If you’re considering a career switch, or simply wondering if you’ll be able to keep up with the fast-paced and ever-changing landscape of the web, this post is for you.

There’s nothing nice about asking the question “How old is too old to …?” So, I’m going to start by getting the answer out of the way, right now: 

You’re never too old to… 

…become a web designer…

…transition from web designer to UX designer…

…become a full-stack designer-developer powerhouse…

…or do whatever the heck it is you want to do.

Whatever your goal might be, age isn’t going to hold you back. The only thing that’s going to do that is you.

Are You Too Old to Discover New Skills?

For every time you’ve heard someone blame age for a negative outcome — You’re forgetful? It must be old age! — you’ve likely heard a story about someone who didn’t let age hold them back from learning something new. Like the grade school dropout who not only earned their high school diploma but a university degree decades later. Or the immigrant who had little knowledge of the native tongue, only to launch a successful enterprise in their new home.

The brain is an incredibly powerful muscle. You just need to know how to make the most of it. Here’s how:

Tip 1: Lean into Your Confidence

Many times, one’s ability to learn a new skill is contingent upon how confident they feel in it. For instance:

If you tell yourself, “I’m too old to learn something new at this stage in my life”, where’s the motivation to make the effort? In this case, it becomes a self-fulfilling prophecy wherein, if you fail, you can brush it off as a matter of age. 

When, really, you should be thinking, “If I do X, Y, and Z, I can master the skills necessary to get to the next level.” By thinking through what’s needed and systematically tackling it as you would any other process, you’re more likely to taste success in the end. 

Tip 2: Broaden Your Horizons

There was a paper published in 2016 on the matter of cognitive functioning as we age. It suggests that the real reason our cognitive abilities decline as we get older is because of the way we learn. Specifically, the paper contrasts the methods by which we learned as children to how we learn as adults.

As kids, we’re encouraged to learn as much as we can about as many different things: languages; sciences; history; math; art; etc. 

As adults, we’re encouraged to become specialists: doctors; lawyers; writers; web designers; accountants; etc. 

It’s when we close our brains off and narrowly focus our attention on one career, or area of interest that we harm our ability to learn something new. So, don’t be afraid to dabble in various hobbies or to read up on new topics. It’ll keep your cognitive functioning strong and allow you to learn new skills with ease.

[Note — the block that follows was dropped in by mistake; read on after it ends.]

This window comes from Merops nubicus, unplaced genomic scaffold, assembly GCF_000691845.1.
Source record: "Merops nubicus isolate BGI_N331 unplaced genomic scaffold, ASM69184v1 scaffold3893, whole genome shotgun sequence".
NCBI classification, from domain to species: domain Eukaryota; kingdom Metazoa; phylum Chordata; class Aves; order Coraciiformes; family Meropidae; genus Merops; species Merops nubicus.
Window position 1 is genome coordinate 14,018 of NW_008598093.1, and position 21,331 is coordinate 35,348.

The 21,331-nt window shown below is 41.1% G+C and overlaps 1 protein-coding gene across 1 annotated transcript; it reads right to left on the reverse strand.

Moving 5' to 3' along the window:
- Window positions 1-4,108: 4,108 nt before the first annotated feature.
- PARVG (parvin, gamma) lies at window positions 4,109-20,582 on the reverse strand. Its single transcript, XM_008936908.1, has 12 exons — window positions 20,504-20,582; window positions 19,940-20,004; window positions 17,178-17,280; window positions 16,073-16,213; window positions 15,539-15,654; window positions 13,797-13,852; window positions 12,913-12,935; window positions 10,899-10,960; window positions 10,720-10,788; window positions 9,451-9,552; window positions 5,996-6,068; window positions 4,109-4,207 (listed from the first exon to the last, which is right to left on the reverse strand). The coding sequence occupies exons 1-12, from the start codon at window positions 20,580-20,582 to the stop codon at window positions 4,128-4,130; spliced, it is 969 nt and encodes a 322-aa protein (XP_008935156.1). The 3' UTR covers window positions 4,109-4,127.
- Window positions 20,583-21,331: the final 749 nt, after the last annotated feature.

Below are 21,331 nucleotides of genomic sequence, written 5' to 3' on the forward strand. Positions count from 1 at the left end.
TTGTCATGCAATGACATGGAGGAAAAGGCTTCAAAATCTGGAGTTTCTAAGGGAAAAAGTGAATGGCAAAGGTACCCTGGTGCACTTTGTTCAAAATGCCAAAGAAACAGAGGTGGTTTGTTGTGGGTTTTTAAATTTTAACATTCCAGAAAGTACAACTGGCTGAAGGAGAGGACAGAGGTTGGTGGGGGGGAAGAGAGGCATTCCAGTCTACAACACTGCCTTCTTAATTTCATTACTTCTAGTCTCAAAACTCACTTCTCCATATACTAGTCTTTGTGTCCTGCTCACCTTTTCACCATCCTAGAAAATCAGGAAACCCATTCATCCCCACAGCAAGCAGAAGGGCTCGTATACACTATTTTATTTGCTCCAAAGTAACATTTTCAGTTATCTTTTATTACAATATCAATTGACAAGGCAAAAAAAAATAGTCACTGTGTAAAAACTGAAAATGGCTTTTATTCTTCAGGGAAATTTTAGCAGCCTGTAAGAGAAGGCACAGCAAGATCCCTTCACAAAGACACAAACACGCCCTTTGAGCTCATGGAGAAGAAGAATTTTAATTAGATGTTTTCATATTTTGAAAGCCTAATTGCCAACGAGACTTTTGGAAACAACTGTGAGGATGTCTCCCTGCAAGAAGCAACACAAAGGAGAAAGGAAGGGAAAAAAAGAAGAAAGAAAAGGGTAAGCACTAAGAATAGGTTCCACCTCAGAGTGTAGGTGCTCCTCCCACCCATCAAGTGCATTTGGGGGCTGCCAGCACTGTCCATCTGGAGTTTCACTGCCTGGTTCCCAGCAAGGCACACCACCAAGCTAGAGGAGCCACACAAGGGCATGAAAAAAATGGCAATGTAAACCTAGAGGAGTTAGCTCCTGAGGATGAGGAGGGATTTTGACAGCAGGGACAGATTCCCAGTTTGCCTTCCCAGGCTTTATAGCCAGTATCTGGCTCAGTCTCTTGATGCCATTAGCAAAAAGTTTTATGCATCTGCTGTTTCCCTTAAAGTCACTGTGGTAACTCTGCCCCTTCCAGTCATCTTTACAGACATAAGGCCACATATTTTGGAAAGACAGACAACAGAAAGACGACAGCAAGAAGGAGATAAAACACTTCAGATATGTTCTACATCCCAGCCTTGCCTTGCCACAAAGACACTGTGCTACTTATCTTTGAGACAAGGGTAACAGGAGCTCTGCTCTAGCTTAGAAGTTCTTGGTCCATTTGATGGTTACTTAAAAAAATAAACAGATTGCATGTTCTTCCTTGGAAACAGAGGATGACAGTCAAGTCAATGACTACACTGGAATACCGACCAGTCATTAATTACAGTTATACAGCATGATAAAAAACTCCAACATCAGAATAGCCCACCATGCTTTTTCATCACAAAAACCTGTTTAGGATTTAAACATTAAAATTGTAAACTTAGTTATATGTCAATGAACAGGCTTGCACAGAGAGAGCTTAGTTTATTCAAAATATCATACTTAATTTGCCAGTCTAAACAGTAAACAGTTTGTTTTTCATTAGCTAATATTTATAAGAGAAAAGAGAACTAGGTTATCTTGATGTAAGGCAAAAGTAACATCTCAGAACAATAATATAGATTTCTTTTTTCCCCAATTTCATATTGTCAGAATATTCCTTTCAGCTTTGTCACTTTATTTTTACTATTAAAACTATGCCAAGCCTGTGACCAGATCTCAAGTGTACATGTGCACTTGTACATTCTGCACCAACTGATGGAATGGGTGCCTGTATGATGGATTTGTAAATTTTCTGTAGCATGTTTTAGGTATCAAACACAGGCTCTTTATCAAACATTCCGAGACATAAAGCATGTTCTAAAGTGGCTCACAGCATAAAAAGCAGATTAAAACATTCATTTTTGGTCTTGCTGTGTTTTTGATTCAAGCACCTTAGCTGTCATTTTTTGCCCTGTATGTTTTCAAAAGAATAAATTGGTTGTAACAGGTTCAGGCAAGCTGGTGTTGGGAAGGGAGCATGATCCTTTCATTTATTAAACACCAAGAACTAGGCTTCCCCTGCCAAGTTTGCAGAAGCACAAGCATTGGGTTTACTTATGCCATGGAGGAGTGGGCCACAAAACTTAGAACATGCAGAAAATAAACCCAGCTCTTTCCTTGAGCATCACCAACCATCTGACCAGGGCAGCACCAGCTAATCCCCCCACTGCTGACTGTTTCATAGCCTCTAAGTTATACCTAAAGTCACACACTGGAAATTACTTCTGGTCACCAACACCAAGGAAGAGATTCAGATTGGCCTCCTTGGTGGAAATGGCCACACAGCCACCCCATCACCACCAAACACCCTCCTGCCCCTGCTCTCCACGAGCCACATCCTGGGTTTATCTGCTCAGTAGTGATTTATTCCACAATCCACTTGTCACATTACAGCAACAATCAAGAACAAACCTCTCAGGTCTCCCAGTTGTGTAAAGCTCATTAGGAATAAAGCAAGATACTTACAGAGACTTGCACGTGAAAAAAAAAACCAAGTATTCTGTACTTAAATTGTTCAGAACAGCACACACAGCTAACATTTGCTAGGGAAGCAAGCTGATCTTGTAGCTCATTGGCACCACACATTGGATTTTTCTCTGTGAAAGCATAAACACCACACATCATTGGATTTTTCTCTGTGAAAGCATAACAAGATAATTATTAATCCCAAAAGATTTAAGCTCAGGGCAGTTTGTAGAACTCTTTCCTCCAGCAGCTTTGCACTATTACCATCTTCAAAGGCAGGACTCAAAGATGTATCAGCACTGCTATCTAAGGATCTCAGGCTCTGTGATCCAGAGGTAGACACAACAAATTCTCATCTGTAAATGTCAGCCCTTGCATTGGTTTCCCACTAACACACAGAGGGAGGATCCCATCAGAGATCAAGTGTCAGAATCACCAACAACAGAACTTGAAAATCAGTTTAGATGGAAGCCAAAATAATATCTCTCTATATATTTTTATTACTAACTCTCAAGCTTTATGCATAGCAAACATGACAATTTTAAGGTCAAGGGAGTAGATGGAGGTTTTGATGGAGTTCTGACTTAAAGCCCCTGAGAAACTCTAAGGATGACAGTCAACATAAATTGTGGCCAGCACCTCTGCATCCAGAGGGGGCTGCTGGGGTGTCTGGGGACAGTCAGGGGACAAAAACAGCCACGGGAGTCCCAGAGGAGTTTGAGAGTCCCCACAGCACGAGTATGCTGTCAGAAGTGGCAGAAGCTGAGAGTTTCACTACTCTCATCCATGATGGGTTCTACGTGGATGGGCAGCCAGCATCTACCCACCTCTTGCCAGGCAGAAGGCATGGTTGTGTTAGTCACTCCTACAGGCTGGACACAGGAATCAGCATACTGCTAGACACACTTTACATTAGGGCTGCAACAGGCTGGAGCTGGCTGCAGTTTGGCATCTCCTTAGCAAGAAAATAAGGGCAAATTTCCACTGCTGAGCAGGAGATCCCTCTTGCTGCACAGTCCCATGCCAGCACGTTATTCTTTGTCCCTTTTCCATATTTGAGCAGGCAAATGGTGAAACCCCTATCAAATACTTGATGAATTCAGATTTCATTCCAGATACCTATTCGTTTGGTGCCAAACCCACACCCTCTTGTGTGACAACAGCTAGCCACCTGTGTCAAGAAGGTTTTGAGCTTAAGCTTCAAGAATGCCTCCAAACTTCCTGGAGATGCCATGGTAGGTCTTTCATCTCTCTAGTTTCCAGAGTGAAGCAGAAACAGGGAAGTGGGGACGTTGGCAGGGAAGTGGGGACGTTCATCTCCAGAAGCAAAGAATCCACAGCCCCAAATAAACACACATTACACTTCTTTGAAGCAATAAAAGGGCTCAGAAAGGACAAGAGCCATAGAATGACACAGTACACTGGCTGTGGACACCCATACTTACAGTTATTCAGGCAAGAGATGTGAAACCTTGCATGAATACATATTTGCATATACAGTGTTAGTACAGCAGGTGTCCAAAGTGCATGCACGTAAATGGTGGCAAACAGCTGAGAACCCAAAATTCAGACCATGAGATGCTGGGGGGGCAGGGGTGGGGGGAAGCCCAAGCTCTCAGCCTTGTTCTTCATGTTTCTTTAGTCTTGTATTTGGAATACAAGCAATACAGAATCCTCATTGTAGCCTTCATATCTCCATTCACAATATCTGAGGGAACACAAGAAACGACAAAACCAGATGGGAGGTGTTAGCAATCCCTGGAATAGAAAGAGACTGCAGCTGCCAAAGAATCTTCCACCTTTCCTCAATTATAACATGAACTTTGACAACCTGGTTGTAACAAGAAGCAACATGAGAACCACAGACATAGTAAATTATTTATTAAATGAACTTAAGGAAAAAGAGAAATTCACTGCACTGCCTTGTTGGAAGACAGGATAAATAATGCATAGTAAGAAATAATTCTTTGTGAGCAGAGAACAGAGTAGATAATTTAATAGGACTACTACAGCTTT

Tip 3: Embrace Newness

Scientific American published results of a study in 2008 that revealed how we “learn by surprise”. 

Essentially, the study revealed that our brains — more specifically, the hippocampus — are able to acquire and retain knowledge much more effectively when it’s new. What’s more, if a concept or skill we’re already familiar with is placed in a novel context, it becomes easier for us to memorize and retain it, too.

In other words, it’s a good thing to look beyond your current skill set. By learning new things, you’ll give your brain the ability to absorb new skills and knowledge more effectively. 

Tip 4: Exercise Your Brain

Dr. Ipsit Vahia of McLean Hospital says: 

When you exercise, you engage your muscles to help improve overall health. The same concept applies to the brain. You need to exercise it with new challenges to keep it healthy.

In a field like web design that’s constantly in flux, with new tools and techniques entering the picture, it’s actually easy to get into the habit of “working out” your brain. 

Sign up for the occasional online course to brush up on your JavaScript skills. Attend a local web design or development meetup and trade tips. Challenge yourself with projects that allow you to test out new skills and refine old ones. Just find something that lights a fire under you, and pushes you to do more, not less, with your web design career. 


There are two big takeaways here. The first is this: 

Don’t let fear hold you back.

you’re going to have to work for it…that’s true of anyone who enters this industry, regardless of age

If you’re nervous that the web design space is a young person’s game and there’s no place for you in it, you’re looking at it the wrong way.

Think about it: whether you’re 40, 50, 60, or beyond, you have decades more experience than your youthful counterparts. They may have abundant amounts of energy and an innate tech-savviness, but many of them can’t compete with your business-savviness, time management skills, and professionalism. 

The second thing to take away from this post is this: 

Never stop learning. 

If you want to switch gears and become a web designer, you’re going to have to work for it. And keep working at it. But, in all honesty, that’s true of anyone who enters this industry, regardless of age. 

The web is an ever-changing space that none of us should take for granted. If we don’t stay up on the latest trends and continually work on refining our skills within it, we won’t do very well. 

So, stop wondering if you’re too old to learn a new skill and start working on acquiring it!